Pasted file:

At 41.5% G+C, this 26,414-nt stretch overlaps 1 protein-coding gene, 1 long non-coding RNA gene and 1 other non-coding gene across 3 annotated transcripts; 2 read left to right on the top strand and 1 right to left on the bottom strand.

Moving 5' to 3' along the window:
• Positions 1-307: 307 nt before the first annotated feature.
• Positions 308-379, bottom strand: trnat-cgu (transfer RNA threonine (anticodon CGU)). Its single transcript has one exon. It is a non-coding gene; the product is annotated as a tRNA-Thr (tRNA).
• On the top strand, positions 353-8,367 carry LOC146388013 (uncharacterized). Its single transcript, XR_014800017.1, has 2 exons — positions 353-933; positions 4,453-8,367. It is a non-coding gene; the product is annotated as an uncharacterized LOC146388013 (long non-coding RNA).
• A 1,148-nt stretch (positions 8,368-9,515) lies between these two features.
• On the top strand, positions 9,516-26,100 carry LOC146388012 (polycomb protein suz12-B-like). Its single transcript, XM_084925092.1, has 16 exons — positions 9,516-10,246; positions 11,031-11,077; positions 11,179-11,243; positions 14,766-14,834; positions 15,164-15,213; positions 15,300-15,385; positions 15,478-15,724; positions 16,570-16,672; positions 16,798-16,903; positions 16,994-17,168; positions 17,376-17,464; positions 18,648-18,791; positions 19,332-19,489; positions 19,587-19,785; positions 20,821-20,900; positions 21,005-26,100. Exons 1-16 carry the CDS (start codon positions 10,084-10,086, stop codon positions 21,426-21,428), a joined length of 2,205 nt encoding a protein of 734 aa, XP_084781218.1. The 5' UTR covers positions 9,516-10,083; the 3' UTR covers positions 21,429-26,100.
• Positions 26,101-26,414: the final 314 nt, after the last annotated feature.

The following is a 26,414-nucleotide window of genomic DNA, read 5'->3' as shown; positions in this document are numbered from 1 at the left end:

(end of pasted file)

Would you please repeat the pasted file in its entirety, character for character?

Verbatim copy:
At 41.5% G+C, this 26,414-nt stretch overlaps 1 protein-coding gene, 1 long non-coding RNA gene and 1 other non-coding gene across 3 annotated transcripts; 2 read left to right on the top strand and 1 right to left on the bottom strand.

Moving 5' to 3' along the window:
• Positions 1-307: 307 nt before the first annotated feature.
• Positions 308-379, bottom strand: trnat-cgu (transfer RNA threonine (anticodon CGU)). Its single transcript has one exon. It is a non-coding gene; the product is annotated as a tRNA-Thr (tRNA).
• On the top strand, positions 353-8,367 carry LOC146388013 (uncharacterized). Its single transcript, XR_014800017.1, has 2 exons — positions 353-933; positions 4,453-8,367. It is a non-coding gene; the product is annotated as an uncharacterized LOC146388013 (long non-coding RNA).
• A 1,148-nt stretch (positions 8,368-9,515) lies between these two features.
• On the top strand, positions 9,516-26,100 carry LOC146388012 (polycomb protein suz12-B-like). Its single transcript, XM_084925092.1, has 16 exons — positions 9,516-10,246; positions 11,031-11,077; positions 11,179-11,243; positions 14,766-14,834; positions 15,164-15,213; positions 15,300-15,385; positions 15,478-15,724; positions 16,570-16,672; positions 16,798-16,903; positions 16,994-17,168; positions 17,376-17,464; positions 18,648-18,791; positions 19,332-19,489; positions 19,587-19,785; positions 20,821-20,900; positions 21,005-26,100. Exons 1-16 carry the CDS (start codon positions 10,084-10,086, stop codon positions 21,426-21,428), a joined length of 2,205 nt encoding a protein of 734 aa, XP_084781218.1. The 5' UTR covers positions 9,516-10,083; the 3' UTR covers positions 21,429-26,100.
• Positions 26,101-26,414: the final 314 nt, after the last annotated feature.

The following is a 26,414-nucleotide window of genomic DNA, read 5'->3' as shown; positions in this document are numbered from 1 at the left end: